Leonard Forsman, chairman of the Suquamish Tribe, told the Seattle Times, “We have the same amount of commitment to treaty rights protection. We are a team and we are working with [other tribes]”
However, climate change still threatens the existence and health of these treasured water and fishing sources. Scientists have estimated that the Puget Sound will experience sea level rise ranging from 8 to 55 centimeters by 2050. Sea level rise, as well as increased temperatures, hold the potential to irrevocably damage local water sources and coastlines, and therefore the fishing populations that Northwestern tribes rely on.
Some of the Tulalip’s more local water sources in the Skykomish and Stillaguamish watersheds are fed by smaller glaciers in Mount Baker-Snoqualmie National Park. Daryl’s brother, Terry Williams, commissioner of the Treaty Rights Office for the Tulalip Tribes, estimates that the smaller glaciers feeding the Skyhomish, Stillaguamish and Snoqualmie watersheds have mostly disappeared, and that the larger glaciers in these areas are likely more than 50 percent gone.
Rapid glacial melt not only increases river flow, but also affects the time at which flows peak. Terry estimated that in recent years, local spring flows have arrived two to three months earlier. With increased flows, the area is experiencing increased sedimentation, which leads to landslides and impacts the fish population by either burying the fish or washing them out in heavy rains.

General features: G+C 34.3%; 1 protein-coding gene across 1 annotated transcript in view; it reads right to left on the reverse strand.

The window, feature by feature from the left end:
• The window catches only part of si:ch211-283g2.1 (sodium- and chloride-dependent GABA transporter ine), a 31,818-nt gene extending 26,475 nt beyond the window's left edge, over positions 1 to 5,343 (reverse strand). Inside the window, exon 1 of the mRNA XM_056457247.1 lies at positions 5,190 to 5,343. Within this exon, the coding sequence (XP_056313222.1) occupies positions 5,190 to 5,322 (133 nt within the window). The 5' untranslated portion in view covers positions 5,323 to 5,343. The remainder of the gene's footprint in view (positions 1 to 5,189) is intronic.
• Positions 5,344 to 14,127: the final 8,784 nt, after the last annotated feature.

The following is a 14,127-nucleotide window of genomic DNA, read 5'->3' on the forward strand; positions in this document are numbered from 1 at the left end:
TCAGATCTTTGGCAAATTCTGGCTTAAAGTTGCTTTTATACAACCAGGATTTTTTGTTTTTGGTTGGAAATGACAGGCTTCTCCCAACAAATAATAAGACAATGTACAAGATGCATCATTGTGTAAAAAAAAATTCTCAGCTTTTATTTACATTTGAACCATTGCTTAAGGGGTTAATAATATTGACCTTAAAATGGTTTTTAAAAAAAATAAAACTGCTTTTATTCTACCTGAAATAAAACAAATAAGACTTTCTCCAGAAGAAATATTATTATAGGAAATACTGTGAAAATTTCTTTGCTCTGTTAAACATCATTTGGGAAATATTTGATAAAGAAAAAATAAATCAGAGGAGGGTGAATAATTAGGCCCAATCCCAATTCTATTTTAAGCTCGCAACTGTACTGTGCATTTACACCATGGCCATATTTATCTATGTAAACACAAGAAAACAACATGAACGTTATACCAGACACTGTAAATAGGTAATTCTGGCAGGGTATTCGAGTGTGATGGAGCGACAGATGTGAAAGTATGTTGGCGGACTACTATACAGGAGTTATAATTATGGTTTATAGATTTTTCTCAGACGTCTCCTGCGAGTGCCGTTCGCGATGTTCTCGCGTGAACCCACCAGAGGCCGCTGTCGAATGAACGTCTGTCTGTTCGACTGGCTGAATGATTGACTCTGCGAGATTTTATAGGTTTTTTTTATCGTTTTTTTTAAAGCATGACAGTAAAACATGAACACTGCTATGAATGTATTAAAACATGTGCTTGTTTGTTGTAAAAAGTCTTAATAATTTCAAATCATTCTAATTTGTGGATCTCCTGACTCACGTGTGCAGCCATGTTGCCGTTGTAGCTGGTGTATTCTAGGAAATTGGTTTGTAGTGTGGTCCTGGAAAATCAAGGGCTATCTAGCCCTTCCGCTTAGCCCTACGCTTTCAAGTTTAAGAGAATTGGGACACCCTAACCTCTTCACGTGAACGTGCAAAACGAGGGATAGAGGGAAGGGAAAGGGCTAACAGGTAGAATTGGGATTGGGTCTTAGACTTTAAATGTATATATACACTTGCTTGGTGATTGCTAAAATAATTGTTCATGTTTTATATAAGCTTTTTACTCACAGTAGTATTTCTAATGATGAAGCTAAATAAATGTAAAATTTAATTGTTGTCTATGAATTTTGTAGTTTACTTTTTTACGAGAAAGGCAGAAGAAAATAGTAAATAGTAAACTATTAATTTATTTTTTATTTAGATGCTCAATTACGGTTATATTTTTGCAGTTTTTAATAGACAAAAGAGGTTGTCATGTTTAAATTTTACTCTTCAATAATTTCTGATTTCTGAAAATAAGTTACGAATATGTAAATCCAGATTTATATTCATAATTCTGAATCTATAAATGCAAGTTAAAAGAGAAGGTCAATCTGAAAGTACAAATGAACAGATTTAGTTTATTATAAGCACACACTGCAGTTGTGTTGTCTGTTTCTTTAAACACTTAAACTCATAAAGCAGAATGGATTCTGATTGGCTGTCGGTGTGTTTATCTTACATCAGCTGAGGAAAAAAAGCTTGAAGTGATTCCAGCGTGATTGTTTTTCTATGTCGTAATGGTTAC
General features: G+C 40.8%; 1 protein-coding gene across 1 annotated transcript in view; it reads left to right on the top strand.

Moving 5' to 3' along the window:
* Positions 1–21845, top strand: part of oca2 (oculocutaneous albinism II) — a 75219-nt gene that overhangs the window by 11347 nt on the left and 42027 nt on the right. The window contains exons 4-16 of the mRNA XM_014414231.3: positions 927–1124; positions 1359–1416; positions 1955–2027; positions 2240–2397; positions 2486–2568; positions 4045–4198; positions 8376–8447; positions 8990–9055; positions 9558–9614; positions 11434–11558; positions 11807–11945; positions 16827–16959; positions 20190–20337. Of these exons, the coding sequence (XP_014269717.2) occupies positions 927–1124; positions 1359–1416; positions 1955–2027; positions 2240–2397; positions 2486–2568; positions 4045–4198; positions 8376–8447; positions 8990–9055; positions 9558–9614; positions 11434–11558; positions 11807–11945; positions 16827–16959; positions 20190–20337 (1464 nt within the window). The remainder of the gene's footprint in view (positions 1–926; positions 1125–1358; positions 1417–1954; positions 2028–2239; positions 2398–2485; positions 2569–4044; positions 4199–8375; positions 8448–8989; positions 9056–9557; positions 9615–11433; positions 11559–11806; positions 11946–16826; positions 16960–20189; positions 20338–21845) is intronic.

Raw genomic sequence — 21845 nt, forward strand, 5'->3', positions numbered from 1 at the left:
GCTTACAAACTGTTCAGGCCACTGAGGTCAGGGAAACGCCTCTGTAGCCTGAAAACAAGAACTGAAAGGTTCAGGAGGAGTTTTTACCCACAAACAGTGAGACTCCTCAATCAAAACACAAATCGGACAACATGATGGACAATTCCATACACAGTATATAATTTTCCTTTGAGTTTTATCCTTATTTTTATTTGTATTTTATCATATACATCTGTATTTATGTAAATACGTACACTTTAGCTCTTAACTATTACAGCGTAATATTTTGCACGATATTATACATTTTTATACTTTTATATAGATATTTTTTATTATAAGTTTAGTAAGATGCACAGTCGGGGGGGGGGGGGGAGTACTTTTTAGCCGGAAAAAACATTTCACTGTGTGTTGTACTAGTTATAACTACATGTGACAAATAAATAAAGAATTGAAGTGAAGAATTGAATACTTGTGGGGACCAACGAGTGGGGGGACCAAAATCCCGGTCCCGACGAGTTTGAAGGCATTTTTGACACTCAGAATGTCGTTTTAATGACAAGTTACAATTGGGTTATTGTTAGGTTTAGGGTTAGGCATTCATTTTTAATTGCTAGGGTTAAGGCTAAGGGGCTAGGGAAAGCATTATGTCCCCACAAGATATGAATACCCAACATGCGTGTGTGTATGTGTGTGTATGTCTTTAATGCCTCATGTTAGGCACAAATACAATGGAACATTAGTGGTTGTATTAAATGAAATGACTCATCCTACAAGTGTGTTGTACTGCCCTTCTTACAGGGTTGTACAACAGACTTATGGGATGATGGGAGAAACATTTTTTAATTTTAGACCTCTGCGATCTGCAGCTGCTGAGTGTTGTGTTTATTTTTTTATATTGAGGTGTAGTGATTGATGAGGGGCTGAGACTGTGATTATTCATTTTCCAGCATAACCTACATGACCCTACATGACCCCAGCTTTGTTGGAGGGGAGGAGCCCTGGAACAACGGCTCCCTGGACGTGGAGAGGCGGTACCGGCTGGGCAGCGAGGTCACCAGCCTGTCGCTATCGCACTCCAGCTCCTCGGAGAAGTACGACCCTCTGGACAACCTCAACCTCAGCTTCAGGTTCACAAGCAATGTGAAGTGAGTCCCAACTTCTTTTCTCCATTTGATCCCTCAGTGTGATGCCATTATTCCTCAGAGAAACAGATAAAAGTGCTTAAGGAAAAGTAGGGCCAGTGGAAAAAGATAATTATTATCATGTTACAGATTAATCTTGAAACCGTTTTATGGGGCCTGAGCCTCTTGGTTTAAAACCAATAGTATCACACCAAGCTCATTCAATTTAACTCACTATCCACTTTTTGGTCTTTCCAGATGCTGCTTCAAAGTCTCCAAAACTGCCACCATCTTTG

These local ecosystem changes worsen the stability of water sources that the Tulalip Tribe depends on for fish, especially the salmon population.
“Survival rates [of our salmon population] have been dropping off dramatically,” Terry Williams said. In an interview for the Institute for Tribal Environmental Professionals Newsletter, he estimated that the Tribes have lost 90% of their salmon population in recent years.
He told GlacierHub that the tribe has also seen an increase of intense floods both from glacial lakes and increased precipitation, as well as changes in storm seasons.
“We know that as climate change and sea level continues to rise, that sea level rise is going to have an impact on our shoreline and create more intense rain events in the fall and spring,” he said.
Terry Williams notes that waste and water pollution has also harmed their local water sources and the fish populations.